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yield hog

John Heinzl is the dividend investor for Globe Investor's Strategy Lab. Follow his contributions here. You can see his model portfolio here.

My kids came home with their report cards last week. Now it's daddy's turn.

When I last turned the spotlight on my dividend stock picks, there were no signs of the difficult times that lay ahead for the markets.

Most of the stocks I wrote about – many of which I also own both personally and in my Strategy Lab model portfolio – were up nicely in price, and the dividend hikes were rolling in.

But, being a naturally cautious fellow – and wanting to cover my posterior – I included the following disclaimer: "I'm … keenly aware that the investing gods can turn angry without notice, so I'm prepared for some tough times."

Well, turn angry they did. With long-term bond yields rising, dividend stocks were knocked for a loop. The good news is that some have held up relatively well.

Here's a sample of the stocks I wrote about in the past six months (or a bit longer in some cases).

The total return is from the article publication date through the end of June and assumes dividends were reinvested.

All prices have been adjusted for stock splits, where applicable.

Canadian Utilities (CU-TSX)

  • Profiled: Nov. 27, 2012
  • Then: $33 Now: $36.91
  • Total return: 13.3 per cent
  • S&P/TSX total return: 2.2 per cent

Don't let Canadian Utilities' modest yield fool you, I wrote. The stock has delivered steady gains in both dividends and its share price, and the future looks promising with $6-billion in capital spending projects on the way. The company announced a 9.6-per-cent dividend hike in January, as expected, but the shares – which are sensitive to interest rates – have tumbled since hitting a high of $41.68 in May

Algonquin Power & Utilities (AQN-TSX)

  • Profiled: Dec. 18, 2012
  • Then: $6.66 Now: $7.25
  • Total return: 12.5 per cent
  • S&P/TSX return: 0.1 per cent

I wrote that Algonquin offers a nice combination of growth and safety and said the dividend would continue to increase. The good news is that the company hiked its dividend 9.7 per cent in May – its second increase in nine months. The bad news is that the shares are down sharply from their May high of $8.33, again with rising interest rates being the primary culprit.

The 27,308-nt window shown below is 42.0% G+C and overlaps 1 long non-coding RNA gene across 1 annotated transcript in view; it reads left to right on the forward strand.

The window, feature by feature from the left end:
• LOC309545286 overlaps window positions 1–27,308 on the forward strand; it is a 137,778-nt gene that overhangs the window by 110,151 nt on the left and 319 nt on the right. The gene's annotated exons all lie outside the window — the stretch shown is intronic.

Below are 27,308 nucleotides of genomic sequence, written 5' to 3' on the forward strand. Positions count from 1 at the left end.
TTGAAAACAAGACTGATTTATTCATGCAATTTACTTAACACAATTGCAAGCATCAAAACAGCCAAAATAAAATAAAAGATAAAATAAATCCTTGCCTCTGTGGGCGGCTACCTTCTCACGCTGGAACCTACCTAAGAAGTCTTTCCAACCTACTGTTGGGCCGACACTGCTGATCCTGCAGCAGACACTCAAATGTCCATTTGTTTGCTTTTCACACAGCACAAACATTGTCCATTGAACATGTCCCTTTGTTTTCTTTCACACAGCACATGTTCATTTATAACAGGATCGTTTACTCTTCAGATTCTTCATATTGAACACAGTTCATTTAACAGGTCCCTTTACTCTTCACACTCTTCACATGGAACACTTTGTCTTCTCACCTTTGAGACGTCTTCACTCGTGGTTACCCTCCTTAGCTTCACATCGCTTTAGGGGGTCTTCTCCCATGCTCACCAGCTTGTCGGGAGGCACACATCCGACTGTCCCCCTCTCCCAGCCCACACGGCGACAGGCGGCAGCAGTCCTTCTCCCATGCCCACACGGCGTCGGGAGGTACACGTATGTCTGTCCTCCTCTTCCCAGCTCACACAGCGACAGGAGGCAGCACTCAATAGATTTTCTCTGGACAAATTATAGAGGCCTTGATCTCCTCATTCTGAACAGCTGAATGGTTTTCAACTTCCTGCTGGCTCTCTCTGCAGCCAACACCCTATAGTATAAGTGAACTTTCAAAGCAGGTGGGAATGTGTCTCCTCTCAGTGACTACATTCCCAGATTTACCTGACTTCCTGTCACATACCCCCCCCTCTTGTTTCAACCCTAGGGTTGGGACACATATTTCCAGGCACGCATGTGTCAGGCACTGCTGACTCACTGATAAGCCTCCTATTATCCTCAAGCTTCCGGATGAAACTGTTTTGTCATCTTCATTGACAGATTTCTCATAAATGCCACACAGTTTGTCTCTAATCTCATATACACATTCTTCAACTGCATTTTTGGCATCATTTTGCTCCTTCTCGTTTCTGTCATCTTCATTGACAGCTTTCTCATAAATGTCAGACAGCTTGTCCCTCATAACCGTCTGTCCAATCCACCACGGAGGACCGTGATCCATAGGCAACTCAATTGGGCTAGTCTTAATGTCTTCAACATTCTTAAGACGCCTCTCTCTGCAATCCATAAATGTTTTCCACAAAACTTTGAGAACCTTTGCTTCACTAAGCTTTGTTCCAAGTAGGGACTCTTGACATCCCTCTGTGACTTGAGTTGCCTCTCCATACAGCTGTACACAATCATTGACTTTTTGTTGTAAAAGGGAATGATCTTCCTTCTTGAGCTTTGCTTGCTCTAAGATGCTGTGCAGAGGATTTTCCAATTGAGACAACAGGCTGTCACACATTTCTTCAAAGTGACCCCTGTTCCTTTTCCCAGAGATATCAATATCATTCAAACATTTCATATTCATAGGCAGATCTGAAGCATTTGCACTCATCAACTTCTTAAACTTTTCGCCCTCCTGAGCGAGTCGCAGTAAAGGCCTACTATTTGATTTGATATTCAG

Shoppers Drug Mart (SC-TSX)

  • Profiled: Feb. 5
  • Then: $41.12 Now: $48.52
  • Total return: 19.5 per cent
  • S&P/TSX return: minus 3.5 per cent

I wrote that Shoppers' shares were attractively valued after getting beaten down by government regulations designed to rein in drug costs. That, plus the company's growing dividend and favourable demographics, made it a tempting pick. The market seemed to agree as the shares have surged.

Johnson & Johnson (JNJ-NYSE)

  • Profiled: March 19
  • Then: $78.86 (U.S.) Now: $85.86
  • Total return: 9.7 per cent
  • S&P 500 return: 4.3 per cent

I called Johnson & Johnson a "stock on the mend" after it was hit by quality control problems in recent years, citing its strong balance sheet, triple-A credit rating and growing pharmaceutical, medical device and consumer products divisions. In addition to delivering a solid price gain, the company hiked its dividend 8.2 per cent in April.

Telus (T-TSX)

  • Profiled: May 21
  • Then: $37.62 Now: $30.71
  • Total return: minus 17.6 per cent
  • S&P/TSX return: minus 4.3 per cent

One reason I like Telus is that it delivers predictable dividends, I wrote. What wasn't so predictable, however, were the announcements that rocked wireless stocks in recent weeks, including an end to three-year contracts and news that U.S. giant Verizon is considering an expansion into Canada. Telus's stock has since recovered some ground, however, indicating that the world may not be about to end for Canadian wireless companies after all.

Colgate-Palmolive (CL-N)

  • Profiled: April 23
  • Then: $60.71 (U.S.) Now: $57.29
  • Total return: minus 5.6 per cent
  • S&P 500 total return: 2.2 per cent

I cited Colgate-Palmolive's strong balance sheet, well-known brands, solid emerging markets growth and rising dividends as reasons to like the maker of oral care products. Unfortunately, the stock has since lost some of its sparkle as the company's premium valuation caught up with it. But the long-term outlook remains bright.

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